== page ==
Kimberly Boyd

“Living in lockdown” and “social distancing” are now two commonly heard buzzwords.

With schools and daycares closed and mom and dad working from home, that’s how many families find themselves in the age of COVID-19, commonly called coronavirus.

The goal is to reduce the spread of COVID-19, but the bottom line is how to not only survive the virus but survive each other and the anxiety we’re beginning to feel.

As our nerves start to unravel, Kimberly Boyd has good advice to share. She is a licensed professional counselor supervisor (LPCS) with 25 years of experience in the mental health field. In addition to her private practice, Boyd is clinical supervisor for FamilyTime Crisis and Counseling Center in Humble and Dayton.

“When we find ourselves together for extended periods of time, it’s important to take time for yourself,” Boyd told The Tribune. “Go outside for some fresh air. Walk around your neighborhood. Read something uplifting. Color, play games together, or put a puzzle together.”

Since we all seem to be tethered to our phones, Boyd suggests looking for one of the free apps available online, like “The Breathing App, Headspace: Meditation and Sleep, and Calm.” 

“Headspace” is a free app that uses meditation and exercise to help train a person’s mind and body to handle stressful moments.

“For some of us, this time at home could be an excellent opportunity to clean out the closets, drawers and garage and, once COVID-19 is controlled, make a donation to your local nonprofit agencies,” Boyd said.

Most importantly, Boyd said, talk to one another.

“I encourage parents to talk with and listen to their children about their fears and concerns,” she suggested. “Schedule a family discussion each day and discuss the thoughts and feelings that arise. Children don’t have the vocabulary to describe how they feel, so it’s crucial for parents to practice patience.”

Boyd said parents should ask specific questions: “What are you feeling in your stomach,” or “What are you feeling in your chest,” or “What are you feeling in your hands and feet.” 

Because they are in school every day, children are accustomed to routine, so Boyd encourages parents to develop a daily routine with their child’s input of what is important to them.

“And when negative emotional and behavioral situations arise, parents can demonstrate self-control and emotional regulation by taking three- to five-minute, cooling-off timeouts,” Boyd said. “This is a time to encourage everyone in the family to find sprinkles of joy in each day.”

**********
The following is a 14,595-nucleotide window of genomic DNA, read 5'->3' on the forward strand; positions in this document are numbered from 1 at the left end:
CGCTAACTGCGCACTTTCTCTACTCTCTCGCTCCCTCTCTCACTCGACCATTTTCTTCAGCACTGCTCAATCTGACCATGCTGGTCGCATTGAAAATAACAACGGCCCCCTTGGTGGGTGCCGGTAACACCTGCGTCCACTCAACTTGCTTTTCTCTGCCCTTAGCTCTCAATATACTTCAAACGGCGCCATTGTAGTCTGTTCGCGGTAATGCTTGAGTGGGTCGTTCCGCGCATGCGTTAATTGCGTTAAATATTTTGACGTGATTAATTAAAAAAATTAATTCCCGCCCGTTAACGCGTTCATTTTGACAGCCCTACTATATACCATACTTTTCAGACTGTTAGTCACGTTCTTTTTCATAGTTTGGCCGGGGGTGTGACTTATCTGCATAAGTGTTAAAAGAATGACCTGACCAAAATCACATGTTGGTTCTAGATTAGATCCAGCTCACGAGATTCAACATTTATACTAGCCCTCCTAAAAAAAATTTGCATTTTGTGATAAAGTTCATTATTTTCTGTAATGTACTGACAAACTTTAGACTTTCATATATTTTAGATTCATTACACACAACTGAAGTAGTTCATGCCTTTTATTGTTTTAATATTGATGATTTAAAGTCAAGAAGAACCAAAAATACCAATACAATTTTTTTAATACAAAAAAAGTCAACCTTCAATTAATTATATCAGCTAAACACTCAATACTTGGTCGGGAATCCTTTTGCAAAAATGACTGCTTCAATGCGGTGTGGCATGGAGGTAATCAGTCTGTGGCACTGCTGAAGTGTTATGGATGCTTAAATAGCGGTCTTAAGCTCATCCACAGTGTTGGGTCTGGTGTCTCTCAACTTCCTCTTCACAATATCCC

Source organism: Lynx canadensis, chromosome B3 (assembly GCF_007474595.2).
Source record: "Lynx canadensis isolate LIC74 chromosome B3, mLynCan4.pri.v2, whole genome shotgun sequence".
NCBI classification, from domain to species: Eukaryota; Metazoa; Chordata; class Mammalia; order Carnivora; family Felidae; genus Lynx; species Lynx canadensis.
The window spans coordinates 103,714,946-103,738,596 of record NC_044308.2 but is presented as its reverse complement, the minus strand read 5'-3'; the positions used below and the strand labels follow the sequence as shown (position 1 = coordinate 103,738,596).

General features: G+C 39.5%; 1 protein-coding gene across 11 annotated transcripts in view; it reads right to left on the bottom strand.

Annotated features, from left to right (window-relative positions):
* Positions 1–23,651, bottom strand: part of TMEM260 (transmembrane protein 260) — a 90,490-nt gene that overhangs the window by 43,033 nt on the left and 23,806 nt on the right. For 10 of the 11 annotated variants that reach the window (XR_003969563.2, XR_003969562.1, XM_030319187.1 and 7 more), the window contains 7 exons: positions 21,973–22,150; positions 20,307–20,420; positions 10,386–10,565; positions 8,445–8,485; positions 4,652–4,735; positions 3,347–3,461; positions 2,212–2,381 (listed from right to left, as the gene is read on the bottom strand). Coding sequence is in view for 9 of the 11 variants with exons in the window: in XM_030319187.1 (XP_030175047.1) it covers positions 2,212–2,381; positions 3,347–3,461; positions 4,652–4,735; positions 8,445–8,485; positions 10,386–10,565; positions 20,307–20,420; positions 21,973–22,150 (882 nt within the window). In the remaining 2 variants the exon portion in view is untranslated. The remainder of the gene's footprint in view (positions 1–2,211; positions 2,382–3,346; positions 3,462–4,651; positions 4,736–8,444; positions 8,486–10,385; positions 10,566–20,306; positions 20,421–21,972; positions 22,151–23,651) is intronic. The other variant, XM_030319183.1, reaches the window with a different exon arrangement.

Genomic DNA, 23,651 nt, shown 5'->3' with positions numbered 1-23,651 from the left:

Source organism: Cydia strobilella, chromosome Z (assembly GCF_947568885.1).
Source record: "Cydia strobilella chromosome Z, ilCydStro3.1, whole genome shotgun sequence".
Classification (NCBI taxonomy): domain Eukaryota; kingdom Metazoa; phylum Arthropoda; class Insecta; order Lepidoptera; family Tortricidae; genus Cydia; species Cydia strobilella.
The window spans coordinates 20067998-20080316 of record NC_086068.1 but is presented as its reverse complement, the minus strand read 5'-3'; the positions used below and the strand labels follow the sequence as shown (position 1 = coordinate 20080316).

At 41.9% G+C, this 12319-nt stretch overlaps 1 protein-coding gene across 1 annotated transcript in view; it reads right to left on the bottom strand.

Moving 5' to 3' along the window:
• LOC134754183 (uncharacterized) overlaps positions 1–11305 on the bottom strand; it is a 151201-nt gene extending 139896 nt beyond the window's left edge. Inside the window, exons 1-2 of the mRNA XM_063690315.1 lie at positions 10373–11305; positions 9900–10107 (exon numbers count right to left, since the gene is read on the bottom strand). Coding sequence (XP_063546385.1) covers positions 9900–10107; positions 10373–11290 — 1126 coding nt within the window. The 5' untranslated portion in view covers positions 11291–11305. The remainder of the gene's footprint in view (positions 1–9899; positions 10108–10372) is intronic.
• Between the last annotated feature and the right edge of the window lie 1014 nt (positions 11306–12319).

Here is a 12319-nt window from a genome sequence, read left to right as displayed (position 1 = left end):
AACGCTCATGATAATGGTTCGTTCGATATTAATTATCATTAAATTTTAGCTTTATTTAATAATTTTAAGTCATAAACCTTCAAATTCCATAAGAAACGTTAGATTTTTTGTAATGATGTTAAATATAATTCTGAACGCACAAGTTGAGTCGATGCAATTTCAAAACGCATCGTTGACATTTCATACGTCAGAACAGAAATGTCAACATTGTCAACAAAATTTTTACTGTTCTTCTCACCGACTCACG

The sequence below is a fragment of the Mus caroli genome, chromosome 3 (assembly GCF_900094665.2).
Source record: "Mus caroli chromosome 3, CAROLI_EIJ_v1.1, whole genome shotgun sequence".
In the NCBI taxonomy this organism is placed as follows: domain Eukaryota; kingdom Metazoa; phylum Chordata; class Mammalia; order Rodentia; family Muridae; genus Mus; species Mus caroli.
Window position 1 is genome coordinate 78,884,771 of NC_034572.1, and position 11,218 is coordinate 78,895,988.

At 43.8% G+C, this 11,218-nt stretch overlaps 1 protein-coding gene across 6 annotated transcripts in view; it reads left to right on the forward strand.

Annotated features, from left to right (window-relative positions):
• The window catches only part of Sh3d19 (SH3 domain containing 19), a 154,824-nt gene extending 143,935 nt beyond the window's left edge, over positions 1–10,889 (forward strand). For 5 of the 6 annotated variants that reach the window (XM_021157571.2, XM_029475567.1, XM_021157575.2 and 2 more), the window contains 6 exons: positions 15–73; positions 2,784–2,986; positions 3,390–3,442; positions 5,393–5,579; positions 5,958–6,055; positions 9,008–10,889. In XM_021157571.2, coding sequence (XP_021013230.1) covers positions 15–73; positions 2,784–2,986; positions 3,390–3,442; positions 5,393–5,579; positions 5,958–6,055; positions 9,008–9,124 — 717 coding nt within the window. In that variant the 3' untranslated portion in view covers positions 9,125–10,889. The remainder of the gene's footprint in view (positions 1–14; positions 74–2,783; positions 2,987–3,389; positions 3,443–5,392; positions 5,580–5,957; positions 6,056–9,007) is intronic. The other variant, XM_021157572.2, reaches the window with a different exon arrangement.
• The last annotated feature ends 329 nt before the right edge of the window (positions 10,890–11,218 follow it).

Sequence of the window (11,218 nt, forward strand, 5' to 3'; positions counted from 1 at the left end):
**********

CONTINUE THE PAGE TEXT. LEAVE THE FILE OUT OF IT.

Often, family members feel anxiety about what is going to happen. One of the quickest ways to change mood is to move the body, said Boyd. Squats, jumping jacks, stretching, even dancing are quick ways to increase the family’s mood and mindset.

“When you feel anxious, focus on the here and now,” she said. “Ask yourself, ‘What can I do to feel more relaxed and confident? What can I focus on to increase my joy? What immediate steps can I take to reduce anxious thoughts?’”

And for all of us who are focusing on taking care of others, Boyd says self-care is vital.

“On an airplane, the flight attendant tells us to put our oxygen mask on first so we’re better equipped to help others,” she reminds us. “Take 10 minutes mid-morning and 10 minutes mid-afternoon to breathe, reflect and set intentions for the next three hours.”

Other self-care strategies include drinking half your body weight in ounces of water, writing five things you are grateful for that occurred in the last 24 hours, lighting a candle, playing music, reading, journaling, listening to podcasts, “…maybe taking a bubble bath.”

“Remember, too, we sometimes can’t do it all ourselves. That’s where counseling professionals can help,” Boyd said. “We can identify anxious thoughts and feelings as well as unhealthy coping styles. And we can empower you to change your reaction patterns and develop healthier responses.”

Boyd’s clinicians serve individuals, families, couples and groups beginning at age 3 and up seven days a week by appointment. Due to COVID-19, the counseling center now includes telehealth counseling.    

To reach one of the 29 licensed clinicians at Boyd Counseling Center’s Atascocita or Kingwood location, visit or call 832-233-3086.

Tom Broad
Author: Tom BroadEmail: This email address is being protected from spambots. You need JavaScript enabled to view it.
Besides being a proud graduate of The University of Nebraska-Lincoln and, therefore, a Cornhusker, I am retired from Memorial Hermann. I am a correspondent and columnist for Lake Houston's hometown paper, The Tribune, as well as a director of the Lake Houston Redevelopment Corporation, a member of the board of the Humble Area Assistance Ministries, and Volunteer Extraordinaire for the Lake Houston Area Chamber.

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